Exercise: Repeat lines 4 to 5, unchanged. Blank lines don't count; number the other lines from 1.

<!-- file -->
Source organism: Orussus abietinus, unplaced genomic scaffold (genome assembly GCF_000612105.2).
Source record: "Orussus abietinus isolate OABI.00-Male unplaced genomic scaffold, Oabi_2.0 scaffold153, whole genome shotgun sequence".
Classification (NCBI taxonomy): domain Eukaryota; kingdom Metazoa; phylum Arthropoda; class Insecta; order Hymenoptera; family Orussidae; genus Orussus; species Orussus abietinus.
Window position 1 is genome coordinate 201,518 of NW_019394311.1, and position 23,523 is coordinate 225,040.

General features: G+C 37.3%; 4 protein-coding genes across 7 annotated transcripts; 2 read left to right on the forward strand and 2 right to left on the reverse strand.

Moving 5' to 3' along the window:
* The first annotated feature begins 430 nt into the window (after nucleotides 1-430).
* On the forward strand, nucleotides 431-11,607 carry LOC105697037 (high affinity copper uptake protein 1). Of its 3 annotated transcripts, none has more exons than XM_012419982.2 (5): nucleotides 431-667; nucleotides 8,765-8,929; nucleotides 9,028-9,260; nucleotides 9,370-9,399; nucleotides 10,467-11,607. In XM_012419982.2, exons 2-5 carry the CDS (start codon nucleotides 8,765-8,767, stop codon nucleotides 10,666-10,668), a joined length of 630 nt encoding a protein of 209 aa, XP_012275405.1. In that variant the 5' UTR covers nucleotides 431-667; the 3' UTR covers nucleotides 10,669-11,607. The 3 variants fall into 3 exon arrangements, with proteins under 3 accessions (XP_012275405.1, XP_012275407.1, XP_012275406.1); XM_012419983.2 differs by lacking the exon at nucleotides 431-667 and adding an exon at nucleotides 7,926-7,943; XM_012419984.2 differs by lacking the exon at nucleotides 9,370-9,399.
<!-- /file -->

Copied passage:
Window position 1 is genome coordinate 201,518 of NW_019394311.1, and position 23,523 is coordinate 225,040.

General features: G+C 37.3%; 4 protein-coding genes across 7 annotated transcripts; 2 read left to right on the forward strand and 2 right to left on the reverse strand.